Spira 110R, Proto-Roman first used in Venice by Johannes and Vindelinus de Spira for Cicero’s Epistolae ad familiares in 1469 and used until 1473 by Vindelinus. Type design workshop at ENSBA Lyon and Bibliothèque municipale de Lyon, March 2017.
Rot 102R, Proto-Roman first used in Rome by Adam Rot for Dominicus de Sancto Geminiano’s Lecturae super secunda parte sexti Decretalium in 1471 and used until 1474. Type design workshop at HBK Saar and Bibliothèque municipale de Metz, Sarrebrücken, December 2016.
Rusch ‘R-Bizarre’ 103R, Proto-Roman first used in Strasbourg by Adolf Rusch for Raban Maur’s De universo between 1467-74 (exact date unknown) and used until 1475. Type design workshop at ESAL Metz and Bibliothèque municipale de Metz, April 2018.
Rusch 100G, Gotico-Antiqua first used in Strasbourg by Adolf Rusch for Balbus’ Catholicon, between 1470-75 (exact date unknown) and used until 1478. Type design workshop at ESAL Metz and Bibliothèque municipale de Metz, April 2018.
Soufflet Vert 106R, Hybrid first used in Paris by the Au Soufflet Vert workshop for Guido de Monte Rochen’s Manipulus curatorum, 1476 and used until 1480. Type design workshop at ISBA Besançon and Bibliothèque d’étude et de conservation de Besançon, May 2018.
Parix 111R, Hybrid first used in Toulouse by Johann Parix for Rodericus Zamorensis’ Speculum vitae humanae, around 1475 (exact date unknown) and used until 1481. Type design workshop at isdaT Toulouse and Bibliothèque municipale de Toulouse, February 2018.
Zainer 96G, Gotico-Antiqua first used in Ulm by Johann Zainer for Jacques de Voragine’s Legenda aurea not after 1477 and used until 1485. Type design workshop at Hochschule Aachen and Stadtbibliothek Aachen, October 2017.
Zainer Initials, richly decorated gothic initials of 45 mm height, first used in Ulm by Johann Zainer for the Spiritual Interpretations of the Life of Jesus Christ around 1478. Used until 1480. Type design workshop at Hochschule Aachen and Stadtbibliothek Aachen, October 2017.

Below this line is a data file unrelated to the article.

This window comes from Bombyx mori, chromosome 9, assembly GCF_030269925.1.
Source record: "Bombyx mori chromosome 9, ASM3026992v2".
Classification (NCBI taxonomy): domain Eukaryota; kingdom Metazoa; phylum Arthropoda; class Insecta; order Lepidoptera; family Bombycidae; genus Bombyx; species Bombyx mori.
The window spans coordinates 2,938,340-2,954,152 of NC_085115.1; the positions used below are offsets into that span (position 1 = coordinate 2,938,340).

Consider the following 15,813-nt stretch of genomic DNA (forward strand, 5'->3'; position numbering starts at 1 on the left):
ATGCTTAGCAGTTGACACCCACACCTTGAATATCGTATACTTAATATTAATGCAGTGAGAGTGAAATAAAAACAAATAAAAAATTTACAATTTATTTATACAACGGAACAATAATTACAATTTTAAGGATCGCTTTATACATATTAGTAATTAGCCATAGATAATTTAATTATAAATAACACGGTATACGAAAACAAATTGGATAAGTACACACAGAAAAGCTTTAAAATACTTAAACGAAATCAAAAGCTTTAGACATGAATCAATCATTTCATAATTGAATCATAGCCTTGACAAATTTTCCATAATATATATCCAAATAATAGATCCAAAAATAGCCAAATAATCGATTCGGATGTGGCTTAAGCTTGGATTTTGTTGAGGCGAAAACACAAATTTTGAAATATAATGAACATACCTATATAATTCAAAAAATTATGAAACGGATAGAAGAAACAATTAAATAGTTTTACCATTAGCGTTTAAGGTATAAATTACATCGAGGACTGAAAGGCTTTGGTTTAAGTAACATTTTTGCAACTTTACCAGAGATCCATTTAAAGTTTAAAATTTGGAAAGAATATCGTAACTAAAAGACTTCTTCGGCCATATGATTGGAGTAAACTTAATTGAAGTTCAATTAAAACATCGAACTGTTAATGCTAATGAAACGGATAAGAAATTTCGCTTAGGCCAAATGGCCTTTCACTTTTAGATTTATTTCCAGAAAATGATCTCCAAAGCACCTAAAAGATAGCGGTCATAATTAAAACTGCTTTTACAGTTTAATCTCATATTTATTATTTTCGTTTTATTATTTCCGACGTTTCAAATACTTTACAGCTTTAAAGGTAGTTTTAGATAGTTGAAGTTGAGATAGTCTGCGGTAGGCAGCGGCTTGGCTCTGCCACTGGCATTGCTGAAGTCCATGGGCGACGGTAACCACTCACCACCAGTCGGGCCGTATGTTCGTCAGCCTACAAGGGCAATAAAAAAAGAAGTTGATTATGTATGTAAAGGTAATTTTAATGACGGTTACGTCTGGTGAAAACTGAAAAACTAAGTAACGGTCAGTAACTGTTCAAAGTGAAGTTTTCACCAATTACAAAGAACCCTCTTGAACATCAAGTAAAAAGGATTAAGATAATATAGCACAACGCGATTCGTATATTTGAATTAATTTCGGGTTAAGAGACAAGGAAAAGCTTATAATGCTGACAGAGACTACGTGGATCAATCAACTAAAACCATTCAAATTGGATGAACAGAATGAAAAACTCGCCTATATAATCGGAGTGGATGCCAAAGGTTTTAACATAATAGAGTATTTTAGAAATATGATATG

Ptolemy, designed in Chelsea by St John Hornby, Sidney Cockerell and Emery Walker, cut in 18 pt by Edward Prince for Cervantes’ Don Quixote. Published by the Ashendene Press in 1927. The type used until 1935 is a revival of Lienhart Holl’s cut for Ptolemaeus’ Cosmographia printed in 1482 in Ulm. Type design workshop at HEAR Mulhouse, March 2015.
Jessen, hybrid of gothic minuscules and roman capitals designed and cut without preliminary drawings in Offenbach am Main by Rudolf Koch for The Four Gospels. Printed at the Klingspor press in 1926 and published by Koch himself. Formerly named Bibel-Gotisch, the type was released as Jessen in several sizes by the Klingspor foundry in 1930. Type design workshop at ESAD •Valence, April 2016.
Hamlet (also named Kessler-Blackletter), designed by Edward Johnston, cut in three sizes (10, 12 and 18 pt) by Edward Prince for William Shakespeare’s Hamlet. Published by Harry Kessler’s Cranach Press in Weimar in 1929. The type is based on the Durandus for the lowercases, and Sweynheim & Pannartz’ Subiaco type for the capitals. The type was used for trials in other books, none of which were completed. Type design workshop at Bauhaus Universität Weimar and Anna Amalia Bibliothek Weimar, January 2018.